The Slatest

The Republican Nominee, Astonishingly, Has Given Up Fundraising for the Ticket and Party He Leads

Donald Trump and the GOP never were simpatico.

Win McNamee/Getty Images

The Washington Post snagged this astonishing, sign-of-the-times scoop Tuesday night: Donald Trump, the Republican candidate for president and de facto leader of the party, and his campaign have stopped fundraising for the Republican National Committee. In fact, Trump Victory, the joint fundraising committee for the party and the campaign, held its last formal fundraiser on Oct. 19, nearly three weeks before the election, the campaign’s national finance chairman, Steven Mnuchin, told the Post. “We’ve kind of wound down,” Mnuchin said in reference to formal fundraisers. “But the online fundraising continues to be strong.” (Update, 11:45 p.m.: The Trump campaign issued this statement from spokesman Jason Miller in response to the reporting on its fundraising, “All fundraising, large and small including our Victory effort, will continue through the end of the election.”)

Just, kinda, wound down? Wound down trying to win? It seems pretty clear, if it wasn’t clear already, that both sides—the GOP and the Trump campaign—have given up on each other. Trump never appeared to care about building a governing majority, or governing in general, so it doesn’t seem like much of a shock that raising money for the GOP party apparatus wasn’t his bag. And, in fairness to Trump, his entire campaign was based on sticking it to the party apparatus, so giving big sums of money to Trump wasn’t exactly traditional GOP donors’ bag either. In the end, the big ticket fundraisers also likely wound down because there weren’t many more funds to raise. Either way, from a party perspective, this could be a (the latest?) death knell, certainly for Trump, but likely for many Republican candidates in tight races up and down the ballot.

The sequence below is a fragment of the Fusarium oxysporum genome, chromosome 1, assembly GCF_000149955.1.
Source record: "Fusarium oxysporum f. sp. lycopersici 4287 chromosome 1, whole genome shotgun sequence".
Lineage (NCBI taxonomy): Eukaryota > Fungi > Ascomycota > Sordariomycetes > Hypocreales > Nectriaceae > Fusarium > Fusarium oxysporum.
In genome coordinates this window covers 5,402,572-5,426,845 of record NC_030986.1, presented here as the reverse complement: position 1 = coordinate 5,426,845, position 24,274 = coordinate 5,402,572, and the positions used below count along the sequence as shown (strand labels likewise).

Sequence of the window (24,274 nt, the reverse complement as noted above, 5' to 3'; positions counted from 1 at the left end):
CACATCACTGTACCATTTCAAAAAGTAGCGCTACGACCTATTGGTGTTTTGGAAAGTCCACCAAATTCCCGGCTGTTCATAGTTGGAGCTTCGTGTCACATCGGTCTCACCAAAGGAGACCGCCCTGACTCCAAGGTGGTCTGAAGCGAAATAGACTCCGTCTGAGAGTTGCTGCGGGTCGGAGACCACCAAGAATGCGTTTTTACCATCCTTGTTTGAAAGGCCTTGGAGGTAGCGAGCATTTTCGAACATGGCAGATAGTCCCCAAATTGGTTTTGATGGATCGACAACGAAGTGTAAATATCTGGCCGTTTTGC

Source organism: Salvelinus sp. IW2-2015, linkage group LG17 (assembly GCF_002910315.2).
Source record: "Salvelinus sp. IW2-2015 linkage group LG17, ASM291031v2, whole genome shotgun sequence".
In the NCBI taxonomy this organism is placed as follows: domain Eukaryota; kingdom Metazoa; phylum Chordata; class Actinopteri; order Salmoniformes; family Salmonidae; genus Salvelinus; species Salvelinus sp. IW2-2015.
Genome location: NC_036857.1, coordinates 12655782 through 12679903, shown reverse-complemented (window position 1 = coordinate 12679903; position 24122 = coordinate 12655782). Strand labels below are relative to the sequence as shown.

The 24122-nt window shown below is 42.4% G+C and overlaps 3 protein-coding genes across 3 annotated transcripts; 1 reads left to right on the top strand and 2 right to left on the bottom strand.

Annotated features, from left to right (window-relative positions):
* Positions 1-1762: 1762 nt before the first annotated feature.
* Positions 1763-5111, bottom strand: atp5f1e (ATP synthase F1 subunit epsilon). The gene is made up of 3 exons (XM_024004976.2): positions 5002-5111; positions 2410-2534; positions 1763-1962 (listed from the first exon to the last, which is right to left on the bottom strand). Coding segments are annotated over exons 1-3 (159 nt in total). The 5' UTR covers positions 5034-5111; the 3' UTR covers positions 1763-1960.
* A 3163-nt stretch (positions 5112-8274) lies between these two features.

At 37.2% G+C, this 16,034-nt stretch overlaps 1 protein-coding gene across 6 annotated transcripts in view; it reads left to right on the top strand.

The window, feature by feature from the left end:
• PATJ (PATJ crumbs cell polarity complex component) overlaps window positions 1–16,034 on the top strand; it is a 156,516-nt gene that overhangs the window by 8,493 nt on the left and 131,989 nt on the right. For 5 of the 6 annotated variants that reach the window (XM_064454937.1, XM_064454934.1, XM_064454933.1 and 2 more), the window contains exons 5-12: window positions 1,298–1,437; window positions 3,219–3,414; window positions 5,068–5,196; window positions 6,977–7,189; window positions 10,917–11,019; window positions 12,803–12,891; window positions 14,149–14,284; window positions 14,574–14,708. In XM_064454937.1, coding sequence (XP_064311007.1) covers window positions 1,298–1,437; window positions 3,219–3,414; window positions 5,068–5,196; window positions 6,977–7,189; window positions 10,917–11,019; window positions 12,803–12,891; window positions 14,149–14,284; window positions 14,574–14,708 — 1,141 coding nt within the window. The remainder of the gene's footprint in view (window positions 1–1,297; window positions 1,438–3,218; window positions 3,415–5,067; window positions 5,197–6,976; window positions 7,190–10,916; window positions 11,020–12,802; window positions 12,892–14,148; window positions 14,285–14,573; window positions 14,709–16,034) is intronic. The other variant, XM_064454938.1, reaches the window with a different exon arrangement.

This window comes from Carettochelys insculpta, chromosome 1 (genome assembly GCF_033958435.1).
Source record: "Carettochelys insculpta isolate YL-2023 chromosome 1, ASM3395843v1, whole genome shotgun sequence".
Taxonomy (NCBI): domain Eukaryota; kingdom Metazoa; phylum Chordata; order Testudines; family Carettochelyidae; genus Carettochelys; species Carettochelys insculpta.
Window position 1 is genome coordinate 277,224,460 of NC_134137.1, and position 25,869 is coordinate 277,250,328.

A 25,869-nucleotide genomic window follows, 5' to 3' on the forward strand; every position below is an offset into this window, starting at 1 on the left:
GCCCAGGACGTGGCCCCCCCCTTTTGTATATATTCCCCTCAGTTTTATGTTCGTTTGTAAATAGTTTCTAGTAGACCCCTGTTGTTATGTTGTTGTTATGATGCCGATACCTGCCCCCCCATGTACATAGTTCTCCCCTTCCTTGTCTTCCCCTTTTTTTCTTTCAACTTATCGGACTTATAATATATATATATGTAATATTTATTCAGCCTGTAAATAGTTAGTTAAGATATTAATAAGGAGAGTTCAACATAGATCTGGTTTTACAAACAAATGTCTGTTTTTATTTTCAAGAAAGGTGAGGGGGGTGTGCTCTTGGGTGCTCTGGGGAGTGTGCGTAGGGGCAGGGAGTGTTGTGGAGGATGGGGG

“The consequences of halting major fundraisers will compound the challenges facing a candidate and a party already straining to match Democratic nominee Hillary Clinton’s much larger and better-financed operation,” the Post notes. “Unlike Clinton, who has an extensive turnout operation of her own, Trump and many other GOP candidates down the ballot are relying heavily on the Republican National Committee to bring voters to the polls.”

By contrast, the Clinton campaign has 41 fundraising events lined up between now and Election Day, accord to the Post.* Hillary Clinton’s last fundraising gig will be Tuesday night, but the campaign still has dozens and dozens more lined up featuring other high-profile surrogates. Clinton has also been reportedly weighing her strategic options when it comes to redirecting funds to bolster Democratic candidates in tight races. Obama has also been on the road trying to take advantage of the GOP’s top of the ticket weakness to pick off some congressional districts and Senate races that weren’t considered winnable previously.

*Update, Oct. 25, 2016: This sentence was updated to make more clear that the Clinton campaign has 41 fundraisers remaining, not Clinton herself.